I’m so glad to hear that you’re still happy at work. I’ve talked to several recently who were laid off as a result of that outsourcing of which you speak. So how do they utilize all that vacated development space these days? Do they still even have local developers? Do you still see people like [George], [Kyle], [Theo], or [Tracy]? Haven’t found them on Facebook yet.
About me: I’ve become a full-time writer and blogger; so far I’ve earned $10 total. But bandwidth is picking up (about 6 GB / month), and in addition to the writing, I get to dabble in PHP and PERL code quite a bit.
I also play music for parties, wedding receptions, reunions, and such; though that business turned out far less lucrative than I’d hoped. But I have 67000 recordings computerized, and the searches take less than a half a second to complete. Songs can be retrieved by year, artist, title, lyrics in some cases, and genre.
I also take on the occasional PC from local customers to upgrade, which brings in a few dollars now and then. But though I make significantly less money than when you and I worked the web products and document delivery components, I’m much happier – nothing against YOU of course. :-) I guess that ultimately, I just wasn’t cut out for the sort of work I was doing when I ended my employment with you all. Indeed, writing seems to be a much better fit. I just hope that I can, in some degree, duplicate the success with the blogs that I enjoyed as a software engineer working along side you. We’ll see.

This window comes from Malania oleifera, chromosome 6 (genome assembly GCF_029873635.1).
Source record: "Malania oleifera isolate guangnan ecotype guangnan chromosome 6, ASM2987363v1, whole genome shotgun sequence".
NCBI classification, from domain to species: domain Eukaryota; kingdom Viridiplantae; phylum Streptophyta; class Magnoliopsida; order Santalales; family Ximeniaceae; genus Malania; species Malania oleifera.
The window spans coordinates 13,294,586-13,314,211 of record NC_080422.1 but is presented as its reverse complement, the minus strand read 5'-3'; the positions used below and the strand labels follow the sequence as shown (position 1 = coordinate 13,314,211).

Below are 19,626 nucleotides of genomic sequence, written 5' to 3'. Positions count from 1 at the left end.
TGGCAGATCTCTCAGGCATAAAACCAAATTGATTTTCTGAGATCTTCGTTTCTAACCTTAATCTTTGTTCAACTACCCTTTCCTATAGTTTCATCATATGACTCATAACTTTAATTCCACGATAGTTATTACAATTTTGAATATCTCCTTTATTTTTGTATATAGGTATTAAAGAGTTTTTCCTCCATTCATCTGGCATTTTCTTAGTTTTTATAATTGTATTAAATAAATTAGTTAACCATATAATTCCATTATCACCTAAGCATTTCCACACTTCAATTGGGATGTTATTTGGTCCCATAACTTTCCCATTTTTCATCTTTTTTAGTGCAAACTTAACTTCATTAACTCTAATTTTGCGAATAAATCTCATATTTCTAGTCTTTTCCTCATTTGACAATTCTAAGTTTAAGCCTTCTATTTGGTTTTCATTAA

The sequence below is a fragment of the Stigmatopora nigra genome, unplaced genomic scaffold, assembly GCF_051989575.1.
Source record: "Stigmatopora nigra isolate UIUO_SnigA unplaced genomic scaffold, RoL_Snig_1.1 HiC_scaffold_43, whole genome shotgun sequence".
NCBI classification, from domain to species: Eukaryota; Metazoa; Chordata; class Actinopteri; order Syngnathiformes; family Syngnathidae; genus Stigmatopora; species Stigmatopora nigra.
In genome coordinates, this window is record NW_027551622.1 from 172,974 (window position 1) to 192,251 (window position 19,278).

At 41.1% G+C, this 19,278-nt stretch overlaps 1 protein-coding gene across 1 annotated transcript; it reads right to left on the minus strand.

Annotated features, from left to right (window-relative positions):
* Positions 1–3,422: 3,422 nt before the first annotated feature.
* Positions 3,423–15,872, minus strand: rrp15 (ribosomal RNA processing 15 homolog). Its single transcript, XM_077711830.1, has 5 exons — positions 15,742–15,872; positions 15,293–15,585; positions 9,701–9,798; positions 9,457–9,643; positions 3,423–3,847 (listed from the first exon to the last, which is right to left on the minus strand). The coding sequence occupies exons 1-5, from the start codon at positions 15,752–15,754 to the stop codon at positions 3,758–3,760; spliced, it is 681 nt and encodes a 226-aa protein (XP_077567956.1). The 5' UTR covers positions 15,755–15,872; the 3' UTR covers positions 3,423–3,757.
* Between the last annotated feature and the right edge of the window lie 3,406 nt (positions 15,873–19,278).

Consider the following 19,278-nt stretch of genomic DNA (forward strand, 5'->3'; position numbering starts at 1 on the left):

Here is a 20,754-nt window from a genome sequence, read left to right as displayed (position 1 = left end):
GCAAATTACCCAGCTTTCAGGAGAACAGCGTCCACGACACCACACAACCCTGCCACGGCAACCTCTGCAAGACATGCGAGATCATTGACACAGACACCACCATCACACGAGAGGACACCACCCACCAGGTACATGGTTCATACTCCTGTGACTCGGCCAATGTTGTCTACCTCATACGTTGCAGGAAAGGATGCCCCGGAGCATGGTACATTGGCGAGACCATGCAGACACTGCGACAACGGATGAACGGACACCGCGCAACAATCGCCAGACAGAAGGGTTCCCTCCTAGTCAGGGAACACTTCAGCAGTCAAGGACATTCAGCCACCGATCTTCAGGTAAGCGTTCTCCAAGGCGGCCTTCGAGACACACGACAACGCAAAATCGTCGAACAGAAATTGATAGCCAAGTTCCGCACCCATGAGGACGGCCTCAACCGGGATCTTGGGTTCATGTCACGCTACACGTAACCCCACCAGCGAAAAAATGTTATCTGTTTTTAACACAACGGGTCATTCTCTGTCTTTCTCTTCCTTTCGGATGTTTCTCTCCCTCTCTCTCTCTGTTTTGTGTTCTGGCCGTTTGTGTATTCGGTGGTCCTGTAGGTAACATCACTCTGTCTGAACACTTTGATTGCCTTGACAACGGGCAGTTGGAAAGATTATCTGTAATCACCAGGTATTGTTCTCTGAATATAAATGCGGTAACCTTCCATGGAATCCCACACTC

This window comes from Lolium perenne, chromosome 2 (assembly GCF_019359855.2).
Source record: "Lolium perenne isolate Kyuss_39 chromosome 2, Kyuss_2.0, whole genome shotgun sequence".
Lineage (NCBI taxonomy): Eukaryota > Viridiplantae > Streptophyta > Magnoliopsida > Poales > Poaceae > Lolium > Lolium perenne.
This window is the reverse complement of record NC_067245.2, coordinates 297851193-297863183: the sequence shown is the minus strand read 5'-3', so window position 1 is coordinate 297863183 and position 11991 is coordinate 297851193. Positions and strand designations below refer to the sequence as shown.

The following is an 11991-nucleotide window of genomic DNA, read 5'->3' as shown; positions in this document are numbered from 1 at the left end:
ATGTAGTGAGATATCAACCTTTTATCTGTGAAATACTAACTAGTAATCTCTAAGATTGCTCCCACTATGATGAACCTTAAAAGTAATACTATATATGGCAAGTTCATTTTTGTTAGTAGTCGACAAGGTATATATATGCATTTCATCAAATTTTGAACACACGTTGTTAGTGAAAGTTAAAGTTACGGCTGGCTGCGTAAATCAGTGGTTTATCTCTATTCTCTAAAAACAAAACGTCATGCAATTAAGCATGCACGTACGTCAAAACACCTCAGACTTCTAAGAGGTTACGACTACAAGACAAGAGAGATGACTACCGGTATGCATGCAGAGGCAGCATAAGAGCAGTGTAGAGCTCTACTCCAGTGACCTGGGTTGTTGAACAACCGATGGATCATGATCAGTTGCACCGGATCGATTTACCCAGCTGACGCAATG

It’s hard to believe that your kids are practically adults now. But if they made it this far, then you did good! :-) I never had children. In fact, I’ve never married, though I did meet someone special, within a few months of the day I left the company. We’ve hung out ever since. Sometimes, we date. Other times, we’re best friends. But we always enjoy getting together every month or two, and we’ve accumulated lots of great memories through the years. She’s been a wonderful friend, and my only regret is that I didn’t meet her while still living in Ohio. If I had, I might have stayed.
Only a handful of days have passed since I began talking to some ex Ohio coworkers. In fact, until I signed up with Facebook, I’d spoken with practically no one from Dayton in seven years. But it’s wonderful to be back in touch with some of you again, and so I hope my keen appreciation of your letter is obvious. Thanks very much for writing, I wish you well, and hope you’ll write again when you have a minute (Do they still keep people overly busy at the company?). Anyway, take care and we’ll chat again sometime. Say hi to the cafeteria, the bridge tunnels, and the fountain in front of the main building for me. :-) See you.